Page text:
And after that? Paul and Silas went back down into their prison cell to wait for the morning, so that the jailer wouldn’t get into trouble. In the morning, when the soldiers came, they set Paul and Silas free – the judge decided that one night in the cells was probably enough to put them off their message. But Paul and Silas never gave up spreading the message of Jesus, and the jailer never forgot these people who should have hated him for locking them up, but who had loved him instead.

Prayer: Protect us when we are feeling scared. Remind us that you are always with us. And help us to love and pray for everyone, even the people we don’t get on with.

Thursday, 9 July 2015

The wolf of Gubbio (a story of St Francis)

 There was once a young man called Francis who loved having a good time, dressing in fine clothes and drinking with his friends in the town of Assisi where he was born. As soon as he was old enough he decided that the life of a soldier was the life for him – going into battle on a fine horse with gleaming armour – wouldn’t that be exciting! He didn’t have to wait long for a chance. Assisi was at war with a neighbouring town so Francis rode off to battle. But instead of glory, Assisi was defeated and Francis captured and imprisoned in a cold, dirty prison, where he fell ill. Eventually his father paid his ransom, but that year had changed him.
He tried to go back to his old life, drinking with his friends and spending money like water, but somehow he found he couldn’t help noticing those who were cold, dirty and neglected, as he had been in that prison. He thought about Jesus who had loved everyone and he decided he would like to live like Jesus too. So he gave up the fine clothes and the old life and lived very simply, helping those who were poor and sick and telling them the stories about Jesus that had inspired him.

Once, it is said that, on his travels he came to a town called Gubbio, up in the mountains. It was surrounded by a high wall, with fields outside it. As Francis walked up to the town, he was puzzled. He would have expected to see lots of people working in the fields, but there was no one anywhere. He came to the gates of the city – they were shut tightly. What was going on? He knocked on the door. He heard it being unbolted, then opened just a crack. “Come in, come in, as quick as you can – you’re not safe out there…!” said the doorkeeper, pulling Francis inside.
“Whatever is the problem?” said Francis. “What’s the danger?” By this time a crowd had gathered.

“It’s the wolf,” they told him “a ferocious wolf, a huge wolf, a wolf with great sharp teeth and strong, strong legs! He’s been terrorizing us, killing our sheep and cows, causing mayhem. They were afraid for their children, afraid for themselves.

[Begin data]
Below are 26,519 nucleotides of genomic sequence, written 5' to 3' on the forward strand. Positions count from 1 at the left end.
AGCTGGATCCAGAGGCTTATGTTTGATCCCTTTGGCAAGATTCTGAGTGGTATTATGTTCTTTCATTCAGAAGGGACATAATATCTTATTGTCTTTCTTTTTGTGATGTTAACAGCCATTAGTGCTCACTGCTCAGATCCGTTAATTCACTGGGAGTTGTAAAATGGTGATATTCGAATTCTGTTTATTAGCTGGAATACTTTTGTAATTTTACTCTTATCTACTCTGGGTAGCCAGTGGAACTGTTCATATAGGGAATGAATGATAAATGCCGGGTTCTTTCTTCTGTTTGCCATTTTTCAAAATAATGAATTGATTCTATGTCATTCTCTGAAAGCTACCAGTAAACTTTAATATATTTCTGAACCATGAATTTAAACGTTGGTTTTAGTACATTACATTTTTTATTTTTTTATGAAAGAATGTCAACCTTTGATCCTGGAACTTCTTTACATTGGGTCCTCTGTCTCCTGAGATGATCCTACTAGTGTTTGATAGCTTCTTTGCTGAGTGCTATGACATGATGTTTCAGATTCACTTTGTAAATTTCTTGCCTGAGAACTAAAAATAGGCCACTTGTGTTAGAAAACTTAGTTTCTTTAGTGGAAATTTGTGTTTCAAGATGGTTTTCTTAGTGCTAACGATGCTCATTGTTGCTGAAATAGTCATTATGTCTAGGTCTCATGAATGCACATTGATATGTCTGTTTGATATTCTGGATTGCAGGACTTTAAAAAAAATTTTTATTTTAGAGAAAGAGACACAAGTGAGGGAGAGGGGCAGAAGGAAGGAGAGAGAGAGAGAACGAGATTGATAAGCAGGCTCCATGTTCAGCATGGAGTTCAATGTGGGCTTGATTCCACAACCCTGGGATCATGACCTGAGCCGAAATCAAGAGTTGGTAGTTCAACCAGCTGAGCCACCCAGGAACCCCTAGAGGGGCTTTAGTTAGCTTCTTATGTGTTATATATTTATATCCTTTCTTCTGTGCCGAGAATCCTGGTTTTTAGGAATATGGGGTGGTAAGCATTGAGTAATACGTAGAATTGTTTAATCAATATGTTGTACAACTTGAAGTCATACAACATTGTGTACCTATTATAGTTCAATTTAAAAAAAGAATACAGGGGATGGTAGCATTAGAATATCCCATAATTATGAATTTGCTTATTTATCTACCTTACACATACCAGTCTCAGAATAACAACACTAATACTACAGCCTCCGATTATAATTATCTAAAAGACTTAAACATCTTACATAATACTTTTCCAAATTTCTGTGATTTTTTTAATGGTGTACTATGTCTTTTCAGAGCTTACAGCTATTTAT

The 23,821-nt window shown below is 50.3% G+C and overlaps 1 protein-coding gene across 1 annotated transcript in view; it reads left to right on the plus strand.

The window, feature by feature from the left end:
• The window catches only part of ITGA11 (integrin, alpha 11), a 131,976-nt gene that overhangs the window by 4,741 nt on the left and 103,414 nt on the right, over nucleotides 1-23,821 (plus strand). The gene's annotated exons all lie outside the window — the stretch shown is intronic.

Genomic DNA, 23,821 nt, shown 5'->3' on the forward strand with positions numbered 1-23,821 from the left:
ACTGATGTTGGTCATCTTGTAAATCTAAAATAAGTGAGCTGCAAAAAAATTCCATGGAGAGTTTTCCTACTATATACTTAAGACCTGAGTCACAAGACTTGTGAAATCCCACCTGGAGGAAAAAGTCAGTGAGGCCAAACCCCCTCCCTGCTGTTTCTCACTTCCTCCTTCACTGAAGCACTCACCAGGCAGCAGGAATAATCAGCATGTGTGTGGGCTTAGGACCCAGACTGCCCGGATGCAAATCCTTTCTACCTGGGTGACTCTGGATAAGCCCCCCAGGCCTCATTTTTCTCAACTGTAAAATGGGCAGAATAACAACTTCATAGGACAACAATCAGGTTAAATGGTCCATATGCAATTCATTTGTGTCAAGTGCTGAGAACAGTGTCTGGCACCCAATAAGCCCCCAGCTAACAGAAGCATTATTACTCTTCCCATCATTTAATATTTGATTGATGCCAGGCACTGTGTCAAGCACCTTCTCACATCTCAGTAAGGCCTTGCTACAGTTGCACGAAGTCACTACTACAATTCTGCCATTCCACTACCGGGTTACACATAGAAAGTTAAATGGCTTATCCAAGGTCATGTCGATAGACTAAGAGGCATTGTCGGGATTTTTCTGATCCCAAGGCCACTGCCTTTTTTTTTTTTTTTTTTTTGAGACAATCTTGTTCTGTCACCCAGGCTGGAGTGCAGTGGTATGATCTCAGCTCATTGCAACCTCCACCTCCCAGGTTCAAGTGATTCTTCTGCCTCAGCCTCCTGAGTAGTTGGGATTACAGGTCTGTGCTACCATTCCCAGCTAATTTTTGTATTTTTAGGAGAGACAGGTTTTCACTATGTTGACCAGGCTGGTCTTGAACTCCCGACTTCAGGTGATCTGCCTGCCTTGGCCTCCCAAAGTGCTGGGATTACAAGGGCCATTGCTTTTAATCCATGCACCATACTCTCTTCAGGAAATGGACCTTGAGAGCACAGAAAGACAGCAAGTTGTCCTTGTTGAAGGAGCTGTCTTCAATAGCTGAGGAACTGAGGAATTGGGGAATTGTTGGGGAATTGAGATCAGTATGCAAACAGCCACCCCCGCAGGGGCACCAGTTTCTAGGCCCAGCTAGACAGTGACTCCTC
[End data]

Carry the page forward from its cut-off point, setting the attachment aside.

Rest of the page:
Francis listened and then said, “Hmm, I can see this is a real problem. I will have to go to talk to Brother Wolf.” “No, no,” they all cried – you will be killed.” But Francis insisted. He walked out of the gates, and all the people peered over the walls and out of the windows, trembling with fear for him, sure he would be torn apart. Francis strode across the fields towards the woods around the town. All of a sudden, from the shelter of the trees, out ran the wolf, heading straight for Francis on his strong, strong legs, with his great jaws open, his sharp teeth gleaming, and his tongue lolloping out of his mouth. He got closer and closer. The townspeople were sure this was the end. But Francis calmly raised his hand and made the sign of the cross, and as soon as he did so, the wolf stopped, right at Francis feet. He sat stock still, closed his mouth, and looked up at Francis.
“Brother Wolf, “ said Francis “what’s this I hear about you terrifying these good people? I know you are just doing what a wolf does, but it can’t go on. I will make a bargain with you. If these people promise to feed you every day, will you promise not to harm them or their livestock ever again?”

The wolf nodded his great grey head.”Let us shake upon our promise,” said Francis, and the wolf lifted up his paw to put it into Francis’ hand. Then they walked together back to the town. The people weren’t sure they could trust the promise of a wolf at first, but reluctantly agreed to the bargain, and every day they fed the wolf. And the wolf did them no harm. In fact, the story says, he became so tame that he wandered from house to house and the children played with him like a pet. And when he eventually died, the people of Gubbio wept for their friend the wolf.